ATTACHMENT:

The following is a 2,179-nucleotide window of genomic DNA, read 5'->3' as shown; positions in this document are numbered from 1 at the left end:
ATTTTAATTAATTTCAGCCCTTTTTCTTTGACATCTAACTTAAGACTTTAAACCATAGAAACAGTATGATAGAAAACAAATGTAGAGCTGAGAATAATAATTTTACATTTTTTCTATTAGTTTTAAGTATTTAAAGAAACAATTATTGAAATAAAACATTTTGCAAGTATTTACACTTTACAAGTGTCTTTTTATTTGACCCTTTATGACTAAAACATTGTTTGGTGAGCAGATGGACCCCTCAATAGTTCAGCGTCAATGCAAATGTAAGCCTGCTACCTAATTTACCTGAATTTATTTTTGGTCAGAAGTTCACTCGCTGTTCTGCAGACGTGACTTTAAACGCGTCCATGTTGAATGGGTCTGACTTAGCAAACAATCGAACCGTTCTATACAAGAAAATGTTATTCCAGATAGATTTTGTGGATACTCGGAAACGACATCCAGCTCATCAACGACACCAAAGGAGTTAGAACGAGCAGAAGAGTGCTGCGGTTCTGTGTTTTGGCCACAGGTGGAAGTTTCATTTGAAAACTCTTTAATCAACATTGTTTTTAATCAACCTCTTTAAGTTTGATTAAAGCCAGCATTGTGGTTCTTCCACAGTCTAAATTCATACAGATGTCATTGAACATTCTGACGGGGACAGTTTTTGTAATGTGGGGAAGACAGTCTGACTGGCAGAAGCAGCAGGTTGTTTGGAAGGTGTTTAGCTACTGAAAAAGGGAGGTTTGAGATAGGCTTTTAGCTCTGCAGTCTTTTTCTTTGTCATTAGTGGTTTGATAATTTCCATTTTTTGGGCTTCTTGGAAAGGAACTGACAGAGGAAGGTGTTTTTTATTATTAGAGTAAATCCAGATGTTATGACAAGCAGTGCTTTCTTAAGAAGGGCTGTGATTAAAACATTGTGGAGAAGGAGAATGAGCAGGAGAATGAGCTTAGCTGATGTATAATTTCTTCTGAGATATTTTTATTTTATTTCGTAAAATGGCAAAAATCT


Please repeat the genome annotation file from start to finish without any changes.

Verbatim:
The following is a 2,179-nucleotide window of genomic DNA, read 5'->3' as shown; positions in this document are numbered from 1 at the left end:
ATTTTAATTAATTTCAGCCCTTTTTCTTTGACATCTAACTTAAGACTTTAAACCATAGAAACAGTATGATAGAAAACAAATGTAGAGCTGAGAATAATAATTTTACATTTTTTCTATTAGTTTTAAGTATTTAAAGAAACAATTATTGAAATAAAACATTTTGCAAGTATTTACACTTTACAAGTGTCTTTTTATTTGACCCTTTATGACTAAAACATTGTTTGGTGAGCAGATGGACCCCTCAATAGTTCAGCGTCAATGCAAATGTAAGCCTGCTACCTAATTTACCTGAATTTATTTTTGGTCAGAAGTTCACTCGCTGTTCTGCAGACGTGACTTTAAACGCGTCCATGTTGAATGGGTCTGACTTAGCAAACAATCGAACCGTTCTATACAAGAAAATGTTATTCCAGATAGATTTTGTGGATACTCGGAAACGACATCCAGCTCATCAACGACACCAAAGGAGTTAGAACGAGCAGAAGAGTGCTGCGGTTCTGTGTTTTGGCCACAGGTGGAAGTTTCATTTGAAAACTCTTTAATCAACATTGTTTTTAATCAACCTCTTTAAGTTTGATTAAAGCCAGCATTGTGGTTCTTCCACAGTCTAAATTCATACAGATGTCATTGAACATTCTGACGGGGACAGTTTTTGTAATGTGGGGAAGACAGTCTGACTGGCAGAAGCAGCAGGTTGTTTGGAAGGTGTTTAGCTACTGAAAAAGGGAGGTTTGAGATAGGCTTTTAGCTCTGCAGTCTTTTTCTTTGTCATTAGTGGTTTGATAATTTCCATTTTTTGGGCTTCTTGGAAAGGAACTGACAGAGGAAGGTGTTTTTTATTATTAGAGTAAATCCAGATGTTATGACAAGCAGTGCTTTCTTAAGAAGGGCTGTGATTAAAACATTGTGGAGAAGGAGAATGAGCAGGAGAATGAGCTTAGCTGATGTATAATTTCTTCTGAGATATTTTTATTTTATTTCGTAAAATGGCAAAAATCT